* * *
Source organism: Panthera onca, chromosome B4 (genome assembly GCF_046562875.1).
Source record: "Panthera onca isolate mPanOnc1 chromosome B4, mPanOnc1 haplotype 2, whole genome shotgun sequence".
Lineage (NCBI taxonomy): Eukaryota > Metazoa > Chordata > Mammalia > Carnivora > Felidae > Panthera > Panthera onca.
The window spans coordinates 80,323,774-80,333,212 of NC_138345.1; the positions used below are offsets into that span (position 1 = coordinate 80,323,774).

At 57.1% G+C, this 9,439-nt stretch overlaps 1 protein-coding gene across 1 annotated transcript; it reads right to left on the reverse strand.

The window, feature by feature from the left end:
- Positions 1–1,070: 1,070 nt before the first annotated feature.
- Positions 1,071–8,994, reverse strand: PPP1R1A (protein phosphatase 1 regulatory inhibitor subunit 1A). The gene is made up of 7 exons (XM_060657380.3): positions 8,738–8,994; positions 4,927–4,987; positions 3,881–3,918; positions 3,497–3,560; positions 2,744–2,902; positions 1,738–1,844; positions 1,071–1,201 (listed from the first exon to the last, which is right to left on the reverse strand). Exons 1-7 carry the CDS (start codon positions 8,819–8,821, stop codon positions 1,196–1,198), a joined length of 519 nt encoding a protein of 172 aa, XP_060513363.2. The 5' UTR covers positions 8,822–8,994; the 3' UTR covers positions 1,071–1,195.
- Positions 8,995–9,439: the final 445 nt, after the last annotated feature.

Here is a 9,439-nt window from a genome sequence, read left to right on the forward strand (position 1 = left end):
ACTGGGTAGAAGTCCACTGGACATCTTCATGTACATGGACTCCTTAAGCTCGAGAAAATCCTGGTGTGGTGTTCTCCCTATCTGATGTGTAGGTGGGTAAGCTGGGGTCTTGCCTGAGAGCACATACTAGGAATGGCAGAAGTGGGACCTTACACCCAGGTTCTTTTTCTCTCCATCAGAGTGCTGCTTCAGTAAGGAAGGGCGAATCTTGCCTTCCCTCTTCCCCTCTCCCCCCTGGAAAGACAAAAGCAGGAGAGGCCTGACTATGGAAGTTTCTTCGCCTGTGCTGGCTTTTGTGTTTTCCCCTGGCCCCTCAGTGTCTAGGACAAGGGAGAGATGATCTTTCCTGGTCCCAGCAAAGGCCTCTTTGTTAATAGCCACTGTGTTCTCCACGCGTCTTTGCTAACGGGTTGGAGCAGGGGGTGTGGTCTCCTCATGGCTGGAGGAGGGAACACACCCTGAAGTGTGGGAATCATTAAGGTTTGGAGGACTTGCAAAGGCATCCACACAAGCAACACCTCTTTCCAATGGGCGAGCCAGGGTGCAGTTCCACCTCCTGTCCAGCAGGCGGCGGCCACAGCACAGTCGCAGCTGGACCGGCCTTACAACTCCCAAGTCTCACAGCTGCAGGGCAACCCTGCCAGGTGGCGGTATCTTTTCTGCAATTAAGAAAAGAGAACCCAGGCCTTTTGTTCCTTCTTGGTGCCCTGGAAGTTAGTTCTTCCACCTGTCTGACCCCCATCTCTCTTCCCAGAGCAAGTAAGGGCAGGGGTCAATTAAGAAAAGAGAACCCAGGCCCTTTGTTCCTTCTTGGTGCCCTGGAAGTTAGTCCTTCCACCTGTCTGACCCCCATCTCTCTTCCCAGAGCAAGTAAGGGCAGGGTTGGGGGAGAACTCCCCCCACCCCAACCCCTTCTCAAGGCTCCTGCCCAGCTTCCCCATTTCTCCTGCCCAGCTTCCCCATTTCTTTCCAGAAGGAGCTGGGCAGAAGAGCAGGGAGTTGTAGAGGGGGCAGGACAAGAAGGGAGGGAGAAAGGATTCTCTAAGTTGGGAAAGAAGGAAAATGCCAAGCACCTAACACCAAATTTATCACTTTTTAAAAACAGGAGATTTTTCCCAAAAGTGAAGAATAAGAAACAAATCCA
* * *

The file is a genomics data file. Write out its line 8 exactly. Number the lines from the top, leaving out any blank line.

- Positions 1,071–8,994, reverse strand: PPP1R1A (protein phosphatase 1 regulatory inhibitor subunit 1A). The gene is made up of 7 exons (XM_060657380.3): positions 8,738–8,994; positions 4,927–4,987; positions 3,881–3,918; positions 3,497–3,560; positions 2,744–2,902; positions 1,738–1,844; positions 1,071–1,201 (listed from the first exon to the last, which is right to left on the reverse strand). Exons 1-7 carry the CDS (start codon positions 8,819–8,821, stop codon positions 1,196–1,198), a joined length of 519 nt encoding a protein of 172 aa, XP_060513363.2. The 5' UTR covers positions 8,822–8,994; the 3' UTR covers positions 1,071–1,195.